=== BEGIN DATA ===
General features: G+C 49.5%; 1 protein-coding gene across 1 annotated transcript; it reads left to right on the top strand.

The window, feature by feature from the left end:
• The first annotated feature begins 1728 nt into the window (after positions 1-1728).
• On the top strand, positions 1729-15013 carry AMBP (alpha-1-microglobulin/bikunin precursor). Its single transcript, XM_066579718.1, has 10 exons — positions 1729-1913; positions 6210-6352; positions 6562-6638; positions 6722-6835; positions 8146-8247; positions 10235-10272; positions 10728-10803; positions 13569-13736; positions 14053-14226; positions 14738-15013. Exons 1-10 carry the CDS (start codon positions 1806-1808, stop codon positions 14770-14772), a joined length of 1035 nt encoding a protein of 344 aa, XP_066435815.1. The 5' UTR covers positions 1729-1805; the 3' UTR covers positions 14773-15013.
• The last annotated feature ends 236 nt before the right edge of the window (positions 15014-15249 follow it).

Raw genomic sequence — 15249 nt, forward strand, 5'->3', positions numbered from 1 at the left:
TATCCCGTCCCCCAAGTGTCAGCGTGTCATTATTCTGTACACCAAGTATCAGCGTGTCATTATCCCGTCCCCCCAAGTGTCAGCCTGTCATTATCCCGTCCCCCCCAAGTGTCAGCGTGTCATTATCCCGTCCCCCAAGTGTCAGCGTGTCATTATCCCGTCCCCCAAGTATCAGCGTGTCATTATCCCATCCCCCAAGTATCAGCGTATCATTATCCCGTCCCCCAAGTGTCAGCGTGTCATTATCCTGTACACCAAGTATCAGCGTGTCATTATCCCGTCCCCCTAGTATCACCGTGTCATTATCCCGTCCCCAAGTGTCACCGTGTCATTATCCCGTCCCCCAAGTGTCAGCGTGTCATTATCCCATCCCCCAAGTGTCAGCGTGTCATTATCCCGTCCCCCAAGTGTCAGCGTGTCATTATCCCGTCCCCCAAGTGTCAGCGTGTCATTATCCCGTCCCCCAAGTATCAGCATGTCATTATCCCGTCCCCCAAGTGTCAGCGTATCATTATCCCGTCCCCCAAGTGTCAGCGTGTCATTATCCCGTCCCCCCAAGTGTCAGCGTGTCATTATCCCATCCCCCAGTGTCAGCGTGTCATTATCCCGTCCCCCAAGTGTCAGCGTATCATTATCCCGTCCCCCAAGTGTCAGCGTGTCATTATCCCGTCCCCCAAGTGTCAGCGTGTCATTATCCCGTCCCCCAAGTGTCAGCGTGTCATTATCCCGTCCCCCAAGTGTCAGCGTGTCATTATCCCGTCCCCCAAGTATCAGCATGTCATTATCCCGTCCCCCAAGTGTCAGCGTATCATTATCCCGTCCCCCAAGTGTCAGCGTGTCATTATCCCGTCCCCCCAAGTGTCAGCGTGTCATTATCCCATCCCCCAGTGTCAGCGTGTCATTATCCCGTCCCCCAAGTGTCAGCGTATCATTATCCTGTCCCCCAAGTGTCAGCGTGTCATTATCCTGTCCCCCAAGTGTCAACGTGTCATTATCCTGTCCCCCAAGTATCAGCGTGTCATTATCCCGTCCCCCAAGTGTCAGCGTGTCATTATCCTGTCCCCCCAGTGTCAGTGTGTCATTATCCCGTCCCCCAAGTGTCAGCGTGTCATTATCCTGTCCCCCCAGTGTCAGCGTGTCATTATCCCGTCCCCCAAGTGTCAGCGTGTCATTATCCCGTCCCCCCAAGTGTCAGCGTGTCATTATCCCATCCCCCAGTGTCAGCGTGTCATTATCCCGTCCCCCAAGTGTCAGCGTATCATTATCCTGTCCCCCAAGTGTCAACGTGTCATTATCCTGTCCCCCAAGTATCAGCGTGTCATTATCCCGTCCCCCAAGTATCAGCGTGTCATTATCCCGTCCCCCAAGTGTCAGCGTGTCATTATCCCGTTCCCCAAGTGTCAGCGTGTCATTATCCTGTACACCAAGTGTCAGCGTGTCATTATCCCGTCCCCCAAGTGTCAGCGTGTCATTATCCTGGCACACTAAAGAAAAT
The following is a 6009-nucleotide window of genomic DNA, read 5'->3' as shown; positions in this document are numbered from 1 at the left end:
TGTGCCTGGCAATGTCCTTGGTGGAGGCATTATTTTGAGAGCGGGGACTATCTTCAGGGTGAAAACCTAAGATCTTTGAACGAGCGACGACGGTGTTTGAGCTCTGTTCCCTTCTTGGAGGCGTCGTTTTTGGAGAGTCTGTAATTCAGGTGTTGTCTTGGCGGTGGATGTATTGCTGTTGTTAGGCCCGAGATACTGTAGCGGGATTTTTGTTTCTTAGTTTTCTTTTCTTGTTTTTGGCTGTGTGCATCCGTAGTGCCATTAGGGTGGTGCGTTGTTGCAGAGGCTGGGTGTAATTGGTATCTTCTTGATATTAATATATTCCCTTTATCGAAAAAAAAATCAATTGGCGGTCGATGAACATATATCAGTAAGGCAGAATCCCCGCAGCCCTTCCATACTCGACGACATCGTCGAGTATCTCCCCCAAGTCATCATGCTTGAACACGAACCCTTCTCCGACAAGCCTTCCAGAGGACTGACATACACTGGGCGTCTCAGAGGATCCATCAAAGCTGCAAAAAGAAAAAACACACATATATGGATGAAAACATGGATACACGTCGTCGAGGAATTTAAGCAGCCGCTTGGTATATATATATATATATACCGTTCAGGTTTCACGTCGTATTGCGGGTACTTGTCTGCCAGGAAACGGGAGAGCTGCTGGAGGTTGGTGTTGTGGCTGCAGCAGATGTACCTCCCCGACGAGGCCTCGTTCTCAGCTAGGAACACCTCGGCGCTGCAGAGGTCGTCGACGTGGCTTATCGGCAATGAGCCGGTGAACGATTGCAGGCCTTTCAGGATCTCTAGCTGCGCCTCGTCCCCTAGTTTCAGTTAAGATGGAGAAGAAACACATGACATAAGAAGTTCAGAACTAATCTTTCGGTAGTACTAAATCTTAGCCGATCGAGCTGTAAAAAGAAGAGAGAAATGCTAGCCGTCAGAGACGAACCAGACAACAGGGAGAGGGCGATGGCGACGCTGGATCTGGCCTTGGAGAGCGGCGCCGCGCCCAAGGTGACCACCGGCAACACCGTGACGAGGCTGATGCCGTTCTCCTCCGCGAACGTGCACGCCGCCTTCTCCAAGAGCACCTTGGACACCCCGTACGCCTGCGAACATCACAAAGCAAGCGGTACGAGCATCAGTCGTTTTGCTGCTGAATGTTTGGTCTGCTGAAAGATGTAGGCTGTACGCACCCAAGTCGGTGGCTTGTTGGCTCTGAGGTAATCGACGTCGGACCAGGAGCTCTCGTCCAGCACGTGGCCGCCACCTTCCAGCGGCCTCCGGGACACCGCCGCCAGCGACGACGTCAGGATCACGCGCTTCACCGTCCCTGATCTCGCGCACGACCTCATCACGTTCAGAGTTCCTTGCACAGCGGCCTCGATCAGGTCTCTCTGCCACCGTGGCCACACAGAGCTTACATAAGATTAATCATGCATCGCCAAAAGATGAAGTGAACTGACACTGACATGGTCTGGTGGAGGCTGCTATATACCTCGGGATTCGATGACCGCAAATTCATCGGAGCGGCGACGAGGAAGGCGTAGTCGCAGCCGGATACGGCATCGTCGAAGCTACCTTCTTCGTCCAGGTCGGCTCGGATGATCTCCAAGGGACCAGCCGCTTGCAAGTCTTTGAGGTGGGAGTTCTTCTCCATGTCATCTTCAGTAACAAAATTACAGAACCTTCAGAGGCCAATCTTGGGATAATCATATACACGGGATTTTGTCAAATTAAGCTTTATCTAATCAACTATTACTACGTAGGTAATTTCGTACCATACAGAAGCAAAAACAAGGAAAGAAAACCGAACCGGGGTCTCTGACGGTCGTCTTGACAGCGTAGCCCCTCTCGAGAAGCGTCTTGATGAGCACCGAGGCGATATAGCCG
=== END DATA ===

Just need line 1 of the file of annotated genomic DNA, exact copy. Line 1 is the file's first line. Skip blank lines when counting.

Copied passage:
General features: G+C 49.5%; 1 protein-coding gene across 1 annotated transcript; it reads left to right on the top strand.